Dog bites are nothing new. They are extremely common and it’s not unusual to see reports of serious, even fatal, dog bites, especially in children. There have been a few reports lately that are worth mentioning.

A Pennsylvania boy was seriously bitten on the face after being invited to pet a dog at a school function. The fact that the bite occurred during what we would consider an appropriate interaction, after being invited to pet the dog by the handler and under supervision, is notable. What’s more concerning is the dog was at a booth set up by an organization that trains service dogs. Let’s hope this group has reviewed their temperament testing and training protocols (the lawsuit might help spur that on).

A Custom’s dog bit a young girl at Dulles Airport in Washington DC. The dog was in a training exercise in the baggage claim area and bit the child in the abdomen, requiring 20 stitches. This is very surprising for a dog that would presumably have been very highly trained and evaluated. Again, a review of their training program, the circumstances of the bite, the dog’s history (whether it’s shown any tendency to aggression before) and the handler’s actions need careful review.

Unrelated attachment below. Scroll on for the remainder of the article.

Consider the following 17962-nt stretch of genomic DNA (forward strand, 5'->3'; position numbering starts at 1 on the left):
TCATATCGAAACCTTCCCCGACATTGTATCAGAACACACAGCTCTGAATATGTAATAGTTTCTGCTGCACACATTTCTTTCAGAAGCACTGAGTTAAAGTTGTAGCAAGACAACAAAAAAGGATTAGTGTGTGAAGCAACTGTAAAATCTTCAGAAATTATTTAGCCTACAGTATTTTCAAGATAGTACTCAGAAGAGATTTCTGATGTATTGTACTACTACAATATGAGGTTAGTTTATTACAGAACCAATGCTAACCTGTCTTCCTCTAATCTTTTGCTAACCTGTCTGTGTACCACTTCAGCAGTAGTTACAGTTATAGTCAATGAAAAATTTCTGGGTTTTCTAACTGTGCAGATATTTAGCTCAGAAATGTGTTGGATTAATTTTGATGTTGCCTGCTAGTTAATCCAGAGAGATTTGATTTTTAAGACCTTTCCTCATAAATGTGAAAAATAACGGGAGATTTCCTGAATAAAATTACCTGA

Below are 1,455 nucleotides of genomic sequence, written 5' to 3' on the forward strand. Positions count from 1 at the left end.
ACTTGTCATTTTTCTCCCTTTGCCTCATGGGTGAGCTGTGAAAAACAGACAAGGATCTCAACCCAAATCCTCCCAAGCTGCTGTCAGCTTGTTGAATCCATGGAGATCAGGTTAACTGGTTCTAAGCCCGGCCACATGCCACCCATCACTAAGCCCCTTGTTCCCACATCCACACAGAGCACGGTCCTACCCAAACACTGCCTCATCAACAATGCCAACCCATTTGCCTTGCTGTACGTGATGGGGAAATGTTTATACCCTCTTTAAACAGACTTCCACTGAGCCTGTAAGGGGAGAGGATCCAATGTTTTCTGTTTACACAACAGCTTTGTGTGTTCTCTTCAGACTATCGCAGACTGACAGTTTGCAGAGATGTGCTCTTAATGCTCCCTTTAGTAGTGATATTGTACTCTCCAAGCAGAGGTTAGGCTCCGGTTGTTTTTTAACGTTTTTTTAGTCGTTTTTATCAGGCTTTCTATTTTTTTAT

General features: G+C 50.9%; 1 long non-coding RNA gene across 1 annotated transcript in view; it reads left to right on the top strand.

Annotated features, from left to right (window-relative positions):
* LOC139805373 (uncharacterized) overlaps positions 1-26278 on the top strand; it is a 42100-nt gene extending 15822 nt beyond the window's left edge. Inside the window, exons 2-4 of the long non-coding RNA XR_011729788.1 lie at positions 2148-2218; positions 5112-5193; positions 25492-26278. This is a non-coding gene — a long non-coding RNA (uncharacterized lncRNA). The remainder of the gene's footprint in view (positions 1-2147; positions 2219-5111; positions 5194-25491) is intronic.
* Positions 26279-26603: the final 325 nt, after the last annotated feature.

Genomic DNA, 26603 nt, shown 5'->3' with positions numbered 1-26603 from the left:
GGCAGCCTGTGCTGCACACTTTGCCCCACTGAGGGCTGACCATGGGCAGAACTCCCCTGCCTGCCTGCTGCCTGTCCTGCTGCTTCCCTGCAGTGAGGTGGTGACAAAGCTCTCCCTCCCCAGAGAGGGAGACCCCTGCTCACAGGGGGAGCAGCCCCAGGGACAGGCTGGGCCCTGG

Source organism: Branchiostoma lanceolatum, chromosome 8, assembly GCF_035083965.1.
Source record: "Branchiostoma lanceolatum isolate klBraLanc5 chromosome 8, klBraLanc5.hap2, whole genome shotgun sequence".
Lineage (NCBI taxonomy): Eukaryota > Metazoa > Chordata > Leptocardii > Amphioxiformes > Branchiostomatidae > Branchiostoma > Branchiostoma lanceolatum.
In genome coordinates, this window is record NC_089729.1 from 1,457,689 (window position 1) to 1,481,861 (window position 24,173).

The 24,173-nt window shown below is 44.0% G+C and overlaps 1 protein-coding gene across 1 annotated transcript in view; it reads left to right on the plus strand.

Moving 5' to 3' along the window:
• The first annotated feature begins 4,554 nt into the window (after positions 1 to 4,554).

A 10-day old baby was bitten and killed by the family’s husky. Little information is available but this reinforces the need to take care when introducing a new baby (or dog) into the household. This would have been an unprovoked attack, considering the age of the baby and the fact that it wouldn’t have been moving around and potentially disturbing the dog.

A Hamilton, Ohio woman was attacked by a dog while locking her car, receiving injuries to her ankle and thigh. Neighbours needed to help get the dog off, indicating this was a real attack, not a nip from a startled dog. The dog is still at large.

Everyone needs to be aware of the risks of dog bites. That includes dog owners and people who never plan on having a dog, because you never know when you’ll be in a situation where a bite is possible. Dog owners need to recognize the potential severity of bites, and ensure that their dogs are properly trained and controlled. Parents, in particular, need to ensure that their kids know how to act around dogs (whether or not they own a dog) and make sure they supervise their children closely when around dogs.

"Be A Tree" is part of the Doggone Safe Bite Prevention Program that teaches kids (primarily elementary school level) how to reduce the risk of being bitten by dogs in everyday situations.  For more information, go to their website, or the Doggone Crazy website,